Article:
My mother did it too, this ‘making do.’ She made a life of it. Her ability to create a lovely, if tiny, home for her family, was often about lack. On my father’s teaching salary, the end of the month usually found us dining on beans and cornbread, no steak to be found.

And my Alexander Technique community ‘made do’ on Sunday afternoon, meeting in a Zoom Room for a Seven Oaks Reunion. Seven Oaks Retreat Center, in Madison County Virginia, is the location for an annual outstanding Alexander Technique Workshop, cancelled this year in response to the pandemic.  Within the parameters, and yes, confinements of a Zoom Room setting, director Jan Baty, and the workshop faculty created a lovely microcosm of a Seven Oaks week.

Making do. We can do this. We are doing this. For the fortunate who have not been ravaged by COVID-19, or suffered as loved ones take ill, we can make do. Hardship? Constraint? Limitation? Yes. Make do. The creative life awaits.



The Slo-o-o-o-w Start to a New Year


January 14, 2017. It’s dark out there.  Sleet, a whisper of snow, and a freezing rain advisory for the evening hours.  Dinner guests arrive soon.  Hoping they travel here without mishap. (Postscript:  They did!  And we enjoyed corn-and-cheddar-cheese-potato soup, warm-from-the-oven bread, firelight, a late Christmas gift-exchange AND the annual play date with our combined collection of wind-up toys.)

How do I often begin a new year, arbitrary though January 1 may be?  What else, but with those culturally sanctioned, confounded resolutions.  Here are a few of my former commitments:  weight-loss diet, strength training at the gym, less time on social media, more time walking, earlier rising.

2017?  Zero resolutions. On purpose and loving it.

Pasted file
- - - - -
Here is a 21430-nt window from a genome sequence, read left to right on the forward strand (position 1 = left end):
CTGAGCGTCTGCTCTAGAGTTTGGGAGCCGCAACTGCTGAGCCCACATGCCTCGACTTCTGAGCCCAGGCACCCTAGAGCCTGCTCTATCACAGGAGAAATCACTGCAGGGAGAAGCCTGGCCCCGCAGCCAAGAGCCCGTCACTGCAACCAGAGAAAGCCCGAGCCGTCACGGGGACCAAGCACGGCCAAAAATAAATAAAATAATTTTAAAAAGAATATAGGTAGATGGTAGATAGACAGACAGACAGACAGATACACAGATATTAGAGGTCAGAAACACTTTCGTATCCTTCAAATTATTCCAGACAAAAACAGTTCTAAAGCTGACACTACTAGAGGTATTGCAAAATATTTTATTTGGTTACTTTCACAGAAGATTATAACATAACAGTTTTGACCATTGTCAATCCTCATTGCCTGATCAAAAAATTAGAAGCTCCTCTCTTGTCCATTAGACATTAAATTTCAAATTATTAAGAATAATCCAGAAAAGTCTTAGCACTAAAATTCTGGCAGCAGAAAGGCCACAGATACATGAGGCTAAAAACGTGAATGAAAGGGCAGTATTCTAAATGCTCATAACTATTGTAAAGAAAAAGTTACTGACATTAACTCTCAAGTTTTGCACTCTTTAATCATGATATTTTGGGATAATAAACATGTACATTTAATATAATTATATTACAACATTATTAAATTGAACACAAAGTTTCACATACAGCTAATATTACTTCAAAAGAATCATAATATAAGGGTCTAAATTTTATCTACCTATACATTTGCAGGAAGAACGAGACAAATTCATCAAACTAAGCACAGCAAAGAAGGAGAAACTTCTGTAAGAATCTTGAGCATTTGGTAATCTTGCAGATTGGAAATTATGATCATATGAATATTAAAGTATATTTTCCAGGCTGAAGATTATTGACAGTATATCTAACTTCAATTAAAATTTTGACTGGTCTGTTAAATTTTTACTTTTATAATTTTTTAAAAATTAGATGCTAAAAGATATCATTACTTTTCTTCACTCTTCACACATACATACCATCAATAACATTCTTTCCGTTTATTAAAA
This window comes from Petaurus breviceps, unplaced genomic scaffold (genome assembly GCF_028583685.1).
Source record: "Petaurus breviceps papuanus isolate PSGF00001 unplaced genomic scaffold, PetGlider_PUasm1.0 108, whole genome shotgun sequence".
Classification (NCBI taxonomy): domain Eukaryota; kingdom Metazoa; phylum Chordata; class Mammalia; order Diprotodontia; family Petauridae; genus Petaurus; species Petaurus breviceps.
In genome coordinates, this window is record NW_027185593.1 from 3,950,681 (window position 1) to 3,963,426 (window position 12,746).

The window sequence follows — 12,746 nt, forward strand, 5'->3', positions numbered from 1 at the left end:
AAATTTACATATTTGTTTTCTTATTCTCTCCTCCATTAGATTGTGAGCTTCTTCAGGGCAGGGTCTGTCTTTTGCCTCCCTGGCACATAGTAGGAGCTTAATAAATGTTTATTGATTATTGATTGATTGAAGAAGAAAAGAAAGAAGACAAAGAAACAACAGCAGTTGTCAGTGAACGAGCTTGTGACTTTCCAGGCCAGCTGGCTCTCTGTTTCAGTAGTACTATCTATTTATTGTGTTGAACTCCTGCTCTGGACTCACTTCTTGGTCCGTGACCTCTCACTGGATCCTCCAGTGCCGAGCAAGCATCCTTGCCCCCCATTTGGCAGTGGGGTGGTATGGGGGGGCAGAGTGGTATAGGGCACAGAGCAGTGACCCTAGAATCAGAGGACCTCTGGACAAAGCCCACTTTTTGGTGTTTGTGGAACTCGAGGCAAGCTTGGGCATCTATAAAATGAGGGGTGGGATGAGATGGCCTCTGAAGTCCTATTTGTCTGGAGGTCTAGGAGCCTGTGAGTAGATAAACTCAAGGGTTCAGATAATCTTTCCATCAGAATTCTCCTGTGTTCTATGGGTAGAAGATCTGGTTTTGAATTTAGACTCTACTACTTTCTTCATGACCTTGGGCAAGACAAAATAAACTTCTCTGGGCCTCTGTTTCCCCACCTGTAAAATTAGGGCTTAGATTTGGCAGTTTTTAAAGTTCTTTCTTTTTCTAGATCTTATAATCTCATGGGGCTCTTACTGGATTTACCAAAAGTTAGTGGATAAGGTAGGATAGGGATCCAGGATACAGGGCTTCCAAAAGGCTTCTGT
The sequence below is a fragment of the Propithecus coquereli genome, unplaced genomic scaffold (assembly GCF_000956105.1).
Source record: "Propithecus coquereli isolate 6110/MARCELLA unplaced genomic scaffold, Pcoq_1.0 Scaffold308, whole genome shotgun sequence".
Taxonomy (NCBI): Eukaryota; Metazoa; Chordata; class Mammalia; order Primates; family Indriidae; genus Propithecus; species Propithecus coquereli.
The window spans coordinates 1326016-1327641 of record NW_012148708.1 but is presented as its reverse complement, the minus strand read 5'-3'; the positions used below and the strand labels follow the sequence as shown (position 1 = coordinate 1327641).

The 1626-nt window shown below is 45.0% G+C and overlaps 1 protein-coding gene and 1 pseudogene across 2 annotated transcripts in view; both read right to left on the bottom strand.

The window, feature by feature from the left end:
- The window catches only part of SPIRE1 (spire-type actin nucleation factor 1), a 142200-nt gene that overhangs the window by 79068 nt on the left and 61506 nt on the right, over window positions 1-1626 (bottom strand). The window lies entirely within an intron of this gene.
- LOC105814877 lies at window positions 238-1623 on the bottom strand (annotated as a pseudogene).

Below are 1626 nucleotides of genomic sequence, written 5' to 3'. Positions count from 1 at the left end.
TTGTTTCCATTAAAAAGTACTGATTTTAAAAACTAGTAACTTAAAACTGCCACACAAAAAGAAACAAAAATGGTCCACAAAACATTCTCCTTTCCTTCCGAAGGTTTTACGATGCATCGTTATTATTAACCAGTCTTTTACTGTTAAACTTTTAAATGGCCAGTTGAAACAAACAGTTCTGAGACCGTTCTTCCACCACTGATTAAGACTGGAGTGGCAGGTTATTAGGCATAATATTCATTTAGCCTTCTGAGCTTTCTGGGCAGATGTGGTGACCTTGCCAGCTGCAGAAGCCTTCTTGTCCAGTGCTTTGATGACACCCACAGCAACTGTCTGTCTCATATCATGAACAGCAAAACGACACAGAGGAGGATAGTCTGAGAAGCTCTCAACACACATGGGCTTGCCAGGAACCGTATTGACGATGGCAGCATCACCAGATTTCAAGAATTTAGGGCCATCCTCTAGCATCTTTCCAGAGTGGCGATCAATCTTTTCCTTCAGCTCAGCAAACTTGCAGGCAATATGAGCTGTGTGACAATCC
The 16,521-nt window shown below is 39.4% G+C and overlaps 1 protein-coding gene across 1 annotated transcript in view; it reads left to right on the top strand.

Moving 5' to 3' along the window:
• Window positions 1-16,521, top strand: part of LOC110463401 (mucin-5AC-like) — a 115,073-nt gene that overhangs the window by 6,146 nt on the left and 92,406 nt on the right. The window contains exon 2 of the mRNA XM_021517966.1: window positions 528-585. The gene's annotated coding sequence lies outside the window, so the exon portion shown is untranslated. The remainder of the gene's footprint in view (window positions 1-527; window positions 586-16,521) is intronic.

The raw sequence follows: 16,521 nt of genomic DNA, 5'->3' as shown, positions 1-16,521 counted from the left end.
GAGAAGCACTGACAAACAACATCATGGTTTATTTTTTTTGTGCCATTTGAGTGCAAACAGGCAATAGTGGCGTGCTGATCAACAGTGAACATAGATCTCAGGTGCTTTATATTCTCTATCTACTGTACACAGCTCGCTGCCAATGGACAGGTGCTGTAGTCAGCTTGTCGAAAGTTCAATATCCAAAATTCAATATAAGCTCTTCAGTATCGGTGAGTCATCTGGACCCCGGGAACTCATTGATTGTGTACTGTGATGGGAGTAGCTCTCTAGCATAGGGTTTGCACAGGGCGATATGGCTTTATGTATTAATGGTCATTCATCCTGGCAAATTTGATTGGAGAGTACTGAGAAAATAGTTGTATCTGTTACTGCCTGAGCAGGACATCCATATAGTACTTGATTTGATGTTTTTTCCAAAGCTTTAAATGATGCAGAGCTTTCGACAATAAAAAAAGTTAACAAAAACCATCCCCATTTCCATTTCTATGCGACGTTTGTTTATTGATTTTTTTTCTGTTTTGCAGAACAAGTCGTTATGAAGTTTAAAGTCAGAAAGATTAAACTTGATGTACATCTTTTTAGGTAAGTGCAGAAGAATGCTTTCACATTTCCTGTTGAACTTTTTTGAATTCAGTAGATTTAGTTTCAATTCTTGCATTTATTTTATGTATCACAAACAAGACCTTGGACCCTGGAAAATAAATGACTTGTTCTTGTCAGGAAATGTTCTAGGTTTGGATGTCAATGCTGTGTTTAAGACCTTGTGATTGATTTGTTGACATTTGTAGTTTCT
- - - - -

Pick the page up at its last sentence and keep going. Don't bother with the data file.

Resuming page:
Instead, I’m listening to the Body/Mind, the Self,* which has been telling me for years that my January is a hibernation month. Yes, there is a teaching studio to run, there are meals to prepare and friends to see but NO add-ons to the basics.

I encourage you to do the same.  Body rhythms align with the seasons, and the best season for new, for fast, for resolutions, is spring or fall in my book.  January is the perfect time of year to cook a pot of beans, bake cornbread, read a good book, write a few lines, and recover from December festivities. Self-improvement can wait.  Speed can wait. I’m choosing slow.

(With thanks to fellow wordpress blogger,  Greer Oharah, who inspired the writing of this slow start post.)

*the Self: “Alexander refrained from using words which imply a separation of body and mind…Instead, he spoke simply of ‘the self’ and its use and functioning.” Pedro De Alcantara, Indirect Procedures: A Musician’s Guide to the Alexander Technique.





Photo by Abdullah Ghatasheh on Pexels.com

Happy New Year and Thank You to all readers of Poise and Presence: Life With the Alexander Technique.  The blog launched in March 2016 and has seen readership from 41 countries! December brought the most visitors, with 221 of you stopping by—

Here you all are:  (in order of number of blog visitors from each country)

United States, United Kingdom, Australia, Germany, Canada, Netherlands, Sweden, Taiwan, Greece, Ireland, Italy, France, South Africa, India, Hungary, Finland, Estonia, Puerto Rico, Spain, Austria, Norway, New Zealand, Israel, China, French Polynesia, Switzerland, Serbia, Japan, Russia, Mexico, Denmark, Brazil, Poland, Kenya, Lithuania, Philippines, Slovenia, Thailand, Malta, Turkey, and Romania.

In the new year, Poise and Presence will continue with weekly postings on the interface between daily life and the Alexander Technique.  You are invited to become a follower, which means each week’s posting will be sent to your email address.  I also welcome comments and responses—-